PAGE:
Traffic citations are issued to almost every driver in Los Angeles. Broken tail light, speeding, driving without a license are all common mistakes. No one is spared from the traffic courts, including attorneys, judges, and sometimes law enforcement personnel. Thus, everyone should be angry about recent changes being implemented throughout Los Angeles County.
Penalty assessments use to be the only outrageous part of getting a ticket. For those unfamiliar with penalty assessments, let me explain. The California Legislature has voted multiple times to add additional assessments to every single citation in California, on top of the base fine. These assessments are now a reliable way to increase revenue for the state. What use to be a $100 fine, adds up to around $500 after state assessments. Recently, the LA Times and other media outlets have criticized the burdensome law, which affects low-income families the most.
Now the courts have taken egregious steps to make traffic citations even more onerous. To my knowledge, these changes have not yet been made available to the public. Let me go through some of the major changes:
DEFENDANTS CAN NO LONGER PURCHASE AN ABSTRACT AFTER A FAILURE TO APPEAR
A failure to appear is a separate charge that can be added to a ticket, if a defendant misses his or her court date. When a defendant misses a court date, the court will issue a warrant, and place a hold on the defendant's driver's license. A hold will then lead to a suspension of the driver's license.
Upon notice of the suspension, defendants use to be able to go to the court clerk and purchase an abstract. An abstract removed the hold, and the defendant could then get his or her license reissued. No more.
Now, holds will not be removed until disposition of the case. Attorneys can and should request a speedy trial in light of these changes.
DEFENDANTS CAN NO LONGER NEGOTIATE DIFFERENT VIOLATIONS WITH THE OFFICERS AT TRIAL
Some defendants cannot take advantage of traffic school (completion of traffic school, available once every 18 months, keeps a negligent operator point off of the defendant's driving record with the DMV).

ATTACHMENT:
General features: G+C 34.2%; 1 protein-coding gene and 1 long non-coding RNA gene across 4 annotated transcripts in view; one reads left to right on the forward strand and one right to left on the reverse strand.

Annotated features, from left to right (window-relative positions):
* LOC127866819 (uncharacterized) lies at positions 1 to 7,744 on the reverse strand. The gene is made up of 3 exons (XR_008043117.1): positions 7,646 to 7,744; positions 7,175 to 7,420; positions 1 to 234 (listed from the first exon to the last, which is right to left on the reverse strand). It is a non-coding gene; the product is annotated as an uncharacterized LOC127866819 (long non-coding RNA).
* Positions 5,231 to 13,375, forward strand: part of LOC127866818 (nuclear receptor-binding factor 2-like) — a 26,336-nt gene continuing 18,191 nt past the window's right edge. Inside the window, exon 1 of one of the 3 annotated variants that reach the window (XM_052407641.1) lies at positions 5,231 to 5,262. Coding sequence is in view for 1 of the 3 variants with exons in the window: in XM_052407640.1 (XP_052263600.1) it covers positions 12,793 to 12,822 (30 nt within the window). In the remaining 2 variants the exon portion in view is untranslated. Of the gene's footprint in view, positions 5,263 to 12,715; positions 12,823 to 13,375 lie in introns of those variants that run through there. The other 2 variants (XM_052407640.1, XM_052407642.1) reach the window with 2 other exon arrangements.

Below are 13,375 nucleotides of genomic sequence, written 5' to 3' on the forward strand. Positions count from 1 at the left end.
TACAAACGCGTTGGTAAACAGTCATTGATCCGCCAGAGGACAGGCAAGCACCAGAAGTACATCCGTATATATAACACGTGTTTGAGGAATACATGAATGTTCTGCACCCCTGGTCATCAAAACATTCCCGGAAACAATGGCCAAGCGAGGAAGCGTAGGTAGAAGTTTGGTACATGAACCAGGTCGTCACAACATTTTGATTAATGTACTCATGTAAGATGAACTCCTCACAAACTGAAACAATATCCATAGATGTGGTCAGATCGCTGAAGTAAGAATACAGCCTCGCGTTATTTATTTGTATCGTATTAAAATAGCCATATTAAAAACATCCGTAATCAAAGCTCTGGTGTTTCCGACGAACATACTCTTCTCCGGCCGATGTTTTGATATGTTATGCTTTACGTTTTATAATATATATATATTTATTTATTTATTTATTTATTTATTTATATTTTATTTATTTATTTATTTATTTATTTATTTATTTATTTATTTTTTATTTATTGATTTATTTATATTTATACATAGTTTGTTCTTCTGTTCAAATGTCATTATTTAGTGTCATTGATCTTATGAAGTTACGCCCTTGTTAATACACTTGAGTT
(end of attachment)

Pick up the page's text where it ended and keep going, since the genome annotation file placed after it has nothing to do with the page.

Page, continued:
A strategy that used to be utilized by attorneys, when traffic school was not available, was negotiation with the citing officers. When evidence was disputable, or when officers' were in a good mood, the court would accept an amended violation and plea agreement. This means that the officer would change the vehicle code violation to a non-moving violation (carries no point), and the defendant would change his plea to guilty. The moving violation would then be dismissed. This is no longer an option.
Given that negotiations are off the table, attorneys will have no other choice but to put on a trial. This means that discovery requests may be made more often.
DEFENDANTS CAN BE FOUND GUILTY BY THE COURT IF THEY ARE NOT PRESENT AT TRIAL
Defendants miss their trial dates too. Before the new changes effective April 1, 2015, the court would have simply issued a warrant and placed a hold on the defendant's driver license. Unfortunately, this is not the case now.
Bench officers may now hold a trial in absentia. In absentia is a Latin phrase meaning "in the absence" of the defendant. If there is sufficient evidence of guilt, the court can find the defendant guilty without the defendant having been given an opportunity to present a defense. Pretty crazy, right?
These new policies are frowned upon by the defense bar. One can expect appeals to the higher courts. Until then, a person cited for a traffic matter should be careful. It is a new world.